Was a late-night movie marathon, sleeping in the next day and – most importantly – sitting in silence for as long as you want to? Yeah, me too. Though I wouldn’t trade these days with my littles for anything, I do love to sneak in some good old-fashioned pampering as often as I can. (And hey, it doesn’t hurt if it makes me feel just a little more glamorous while I rock my top knot for the third day in a row.)
Sometimes it’s this portable sauna that I learned about in this post from Wellness Mama, and sometimes it’s a luxurious at-home facial. This seaweed mask recipe is similar to the $175 signature service offered at my local spa, but I can get one every week for about $0.25 – $0.35, depending on what I use as a base for the mask.
Seaweed = Skin Superfood
Now, it’s no secret that I love to use sea-derived ingredients in my recipes – this sea mud soap, for example. They’re deeply nourishing and very affordable if you make your own. If you’ve never incorporated seaweed into your skincare routine, you’re in for a treat. It nourishes skin with vitamins and minerals (including over 70 trace minerals) that support collagen production, plus polysaccharides and antioxidants.
That’s the short version, of course. For geeky science details, check out the section below. If you’re in a rush and just want the recipe, skip to the bottom.
Benefits of Seaweed for Skin
L-Fucose for Collagen Support
In this study, researchers found that a 1% extract of Fucus vesiculosus – a type of brown algae/seaweed – supported collagen production when applied to skin. This is huge, because not all nutrients are well absorbed by the skin. Collagen is the perfect example of this – it’s molecules are too large to penetrate the skin, so it just sits on the surface until it is rinsed away. (source)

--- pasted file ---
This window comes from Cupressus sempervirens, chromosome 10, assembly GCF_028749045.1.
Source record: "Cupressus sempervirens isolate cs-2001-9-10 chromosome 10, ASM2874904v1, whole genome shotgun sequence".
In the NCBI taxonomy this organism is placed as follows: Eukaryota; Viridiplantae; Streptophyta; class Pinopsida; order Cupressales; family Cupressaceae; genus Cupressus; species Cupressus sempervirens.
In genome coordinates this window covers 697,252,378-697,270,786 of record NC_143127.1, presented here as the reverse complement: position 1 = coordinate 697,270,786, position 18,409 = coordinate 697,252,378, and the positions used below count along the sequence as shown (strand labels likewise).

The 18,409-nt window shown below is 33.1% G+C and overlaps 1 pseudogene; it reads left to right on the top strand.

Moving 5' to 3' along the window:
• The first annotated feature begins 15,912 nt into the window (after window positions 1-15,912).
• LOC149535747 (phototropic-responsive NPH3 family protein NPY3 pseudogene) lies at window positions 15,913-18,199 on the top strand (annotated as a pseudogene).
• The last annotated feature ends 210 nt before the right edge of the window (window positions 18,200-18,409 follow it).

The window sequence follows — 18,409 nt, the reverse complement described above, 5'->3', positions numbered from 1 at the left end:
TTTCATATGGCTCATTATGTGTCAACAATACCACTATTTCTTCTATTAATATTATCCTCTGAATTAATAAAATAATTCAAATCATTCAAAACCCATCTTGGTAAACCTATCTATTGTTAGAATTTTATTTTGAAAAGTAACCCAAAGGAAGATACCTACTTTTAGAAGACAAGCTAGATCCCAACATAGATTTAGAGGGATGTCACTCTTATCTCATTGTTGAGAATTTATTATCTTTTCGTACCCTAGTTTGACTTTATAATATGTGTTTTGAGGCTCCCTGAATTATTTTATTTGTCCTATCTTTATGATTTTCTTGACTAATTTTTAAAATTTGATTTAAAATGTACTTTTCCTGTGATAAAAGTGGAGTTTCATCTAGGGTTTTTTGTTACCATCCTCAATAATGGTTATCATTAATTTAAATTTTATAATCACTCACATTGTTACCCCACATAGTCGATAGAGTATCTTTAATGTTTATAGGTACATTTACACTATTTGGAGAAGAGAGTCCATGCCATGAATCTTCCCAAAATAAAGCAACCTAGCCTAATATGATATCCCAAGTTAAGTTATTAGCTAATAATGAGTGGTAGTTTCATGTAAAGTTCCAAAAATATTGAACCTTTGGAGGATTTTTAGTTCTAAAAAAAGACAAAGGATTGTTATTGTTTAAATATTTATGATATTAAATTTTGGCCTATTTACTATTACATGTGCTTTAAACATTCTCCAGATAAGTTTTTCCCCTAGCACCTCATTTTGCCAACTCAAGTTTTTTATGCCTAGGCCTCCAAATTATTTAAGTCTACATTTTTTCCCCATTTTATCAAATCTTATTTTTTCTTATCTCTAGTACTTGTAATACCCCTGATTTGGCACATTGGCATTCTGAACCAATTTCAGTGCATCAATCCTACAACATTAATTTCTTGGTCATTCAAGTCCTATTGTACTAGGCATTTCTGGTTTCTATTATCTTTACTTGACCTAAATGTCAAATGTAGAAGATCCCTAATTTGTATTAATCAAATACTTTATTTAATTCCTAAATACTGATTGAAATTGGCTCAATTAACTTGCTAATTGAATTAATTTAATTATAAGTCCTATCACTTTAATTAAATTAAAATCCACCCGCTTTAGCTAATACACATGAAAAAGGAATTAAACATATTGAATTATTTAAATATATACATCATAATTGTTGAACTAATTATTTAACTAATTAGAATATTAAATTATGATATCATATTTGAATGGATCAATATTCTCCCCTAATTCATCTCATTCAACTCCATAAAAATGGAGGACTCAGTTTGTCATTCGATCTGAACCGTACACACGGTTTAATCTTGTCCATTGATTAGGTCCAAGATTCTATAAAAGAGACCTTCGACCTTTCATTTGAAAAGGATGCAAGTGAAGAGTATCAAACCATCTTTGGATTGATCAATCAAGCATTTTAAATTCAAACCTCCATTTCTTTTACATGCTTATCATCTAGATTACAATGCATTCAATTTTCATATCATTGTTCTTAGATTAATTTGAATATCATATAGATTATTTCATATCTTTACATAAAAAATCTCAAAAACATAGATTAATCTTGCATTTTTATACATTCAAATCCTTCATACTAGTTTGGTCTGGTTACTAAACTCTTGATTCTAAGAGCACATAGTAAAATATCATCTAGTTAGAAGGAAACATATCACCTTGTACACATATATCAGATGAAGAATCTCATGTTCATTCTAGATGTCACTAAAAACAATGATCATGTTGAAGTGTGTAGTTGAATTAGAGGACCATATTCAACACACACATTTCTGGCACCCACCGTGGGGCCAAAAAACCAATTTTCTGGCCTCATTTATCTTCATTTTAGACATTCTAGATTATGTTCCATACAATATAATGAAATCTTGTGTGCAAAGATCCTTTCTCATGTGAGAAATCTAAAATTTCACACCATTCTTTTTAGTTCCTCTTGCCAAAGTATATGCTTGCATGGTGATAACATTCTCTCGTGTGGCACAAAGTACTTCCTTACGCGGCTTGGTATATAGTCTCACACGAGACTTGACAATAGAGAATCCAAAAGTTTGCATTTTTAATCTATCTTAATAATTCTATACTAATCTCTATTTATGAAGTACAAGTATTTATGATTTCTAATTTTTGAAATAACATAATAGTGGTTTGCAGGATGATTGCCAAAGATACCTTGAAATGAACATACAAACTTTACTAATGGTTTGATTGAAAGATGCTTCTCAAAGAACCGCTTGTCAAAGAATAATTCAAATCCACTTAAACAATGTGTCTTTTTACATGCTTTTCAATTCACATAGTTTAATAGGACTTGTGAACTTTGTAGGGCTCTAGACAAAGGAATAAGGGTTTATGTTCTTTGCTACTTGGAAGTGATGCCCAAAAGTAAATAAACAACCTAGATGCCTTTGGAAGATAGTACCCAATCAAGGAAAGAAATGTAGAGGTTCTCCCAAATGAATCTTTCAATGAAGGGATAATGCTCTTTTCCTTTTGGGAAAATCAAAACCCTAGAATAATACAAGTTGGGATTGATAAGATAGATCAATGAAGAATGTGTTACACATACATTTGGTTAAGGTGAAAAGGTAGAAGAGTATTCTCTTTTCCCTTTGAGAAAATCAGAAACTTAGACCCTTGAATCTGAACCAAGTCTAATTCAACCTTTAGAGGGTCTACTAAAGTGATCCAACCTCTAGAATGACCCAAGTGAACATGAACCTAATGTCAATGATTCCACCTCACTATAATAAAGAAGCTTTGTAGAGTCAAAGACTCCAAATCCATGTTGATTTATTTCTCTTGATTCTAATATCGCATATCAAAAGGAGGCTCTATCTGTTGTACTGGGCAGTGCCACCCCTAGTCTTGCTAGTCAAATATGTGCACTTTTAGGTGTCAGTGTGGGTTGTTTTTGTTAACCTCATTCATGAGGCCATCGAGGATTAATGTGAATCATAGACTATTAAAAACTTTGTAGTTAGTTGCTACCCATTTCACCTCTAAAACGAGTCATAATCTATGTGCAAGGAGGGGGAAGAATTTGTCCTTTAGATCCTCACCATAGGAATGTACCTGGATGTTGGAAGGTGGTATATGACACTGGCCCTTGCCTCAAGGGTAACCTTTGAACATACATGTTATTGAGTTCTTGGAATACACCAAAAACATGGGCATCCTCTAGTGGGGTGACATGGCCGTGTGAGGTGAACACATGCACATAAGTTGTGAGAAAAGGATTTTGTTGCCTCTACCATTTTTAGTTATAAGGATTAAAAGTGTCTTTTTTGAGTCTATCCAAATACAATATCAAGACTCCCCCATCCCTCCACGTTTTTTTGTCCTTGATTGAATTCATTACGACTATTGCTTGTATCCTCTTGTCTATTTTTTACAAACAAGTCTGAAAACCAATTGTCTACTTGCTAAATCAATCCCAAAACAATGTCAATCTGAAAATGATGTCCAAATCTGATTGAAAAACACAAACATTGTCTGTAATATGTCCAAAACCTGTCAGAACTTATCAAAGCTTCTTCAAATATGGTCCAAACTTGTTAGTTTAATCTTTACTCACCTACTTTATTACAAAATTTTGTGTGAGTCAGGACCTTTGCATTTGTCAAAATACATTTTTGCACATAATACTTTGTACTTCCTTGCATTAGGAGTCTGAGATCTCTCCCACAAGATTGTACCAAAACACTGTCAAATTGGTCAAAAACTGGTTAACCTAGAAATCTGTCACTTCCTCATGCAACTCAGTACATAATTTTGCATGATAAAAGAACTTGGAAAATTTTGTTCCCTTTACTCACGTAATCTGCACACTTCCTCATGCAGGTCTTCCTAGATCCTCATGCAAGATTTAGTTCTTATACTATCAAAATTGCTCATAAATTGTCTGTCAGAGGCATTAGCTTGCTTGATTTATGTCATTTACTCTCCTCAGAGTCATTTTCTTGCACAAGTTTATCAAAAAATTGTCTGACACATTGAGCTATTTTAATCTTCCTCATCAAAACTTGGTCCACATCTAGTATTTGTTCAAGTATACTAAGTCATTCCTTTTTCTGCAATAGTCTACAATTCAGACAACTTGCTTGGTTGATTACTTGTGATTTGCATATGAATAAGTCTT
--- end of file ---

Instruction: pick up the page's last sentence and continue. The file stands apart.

Some researchers believe the benefits of Fucus vesiculosus are due in part to substantial amounts of L-fucose, a polysaccharide that is also found in other types of brown algae/seaweed. (source) The kelp I use in this recipe – Ascophyllum nodosum – is confirmed to also contain a significant amount of L-fucose. (source)
Clinical research has also shown that a cream containing 1% chlorella – the other algae used in this recipe – had a beneficial effect on firmness and tone. (source) As you’ll notice in the recipe below, I sometimes rotate kelp with chlorella.
Vitamins & Minerals
Seaweed offers “one of the broadest ranges of minerals of any food,” including macro-minerals like potassium, magnesium, phosphorous, calcium and copper plus over 70 trace minerals including selenium, iron, zinc, manganese and molybdenum. (source 1, source 2)
Minerals such as copper, zinc, magnesium, phosphorous and manganese are essential to the synthesis of collagen, and “Unlike many organs, skin nutrition may be enhanced directly through topical applications. Topical application of micronutrients can complement dietary consumption, leading to a stronger, healthier protective barrier for the body.” (source)
Not all forms of minerals are absorbed well by the skin – one example is non-nanoparticle zinc oxide, which is used to make homemade sunscreen due to it’s ability to coat the surface of the skin. However, there are forms that can be absorbed, and many aestheticians believe that those found in seaweed, unrefined salt and dead sea salt come with naturally occurring co-factors that optimize absorption.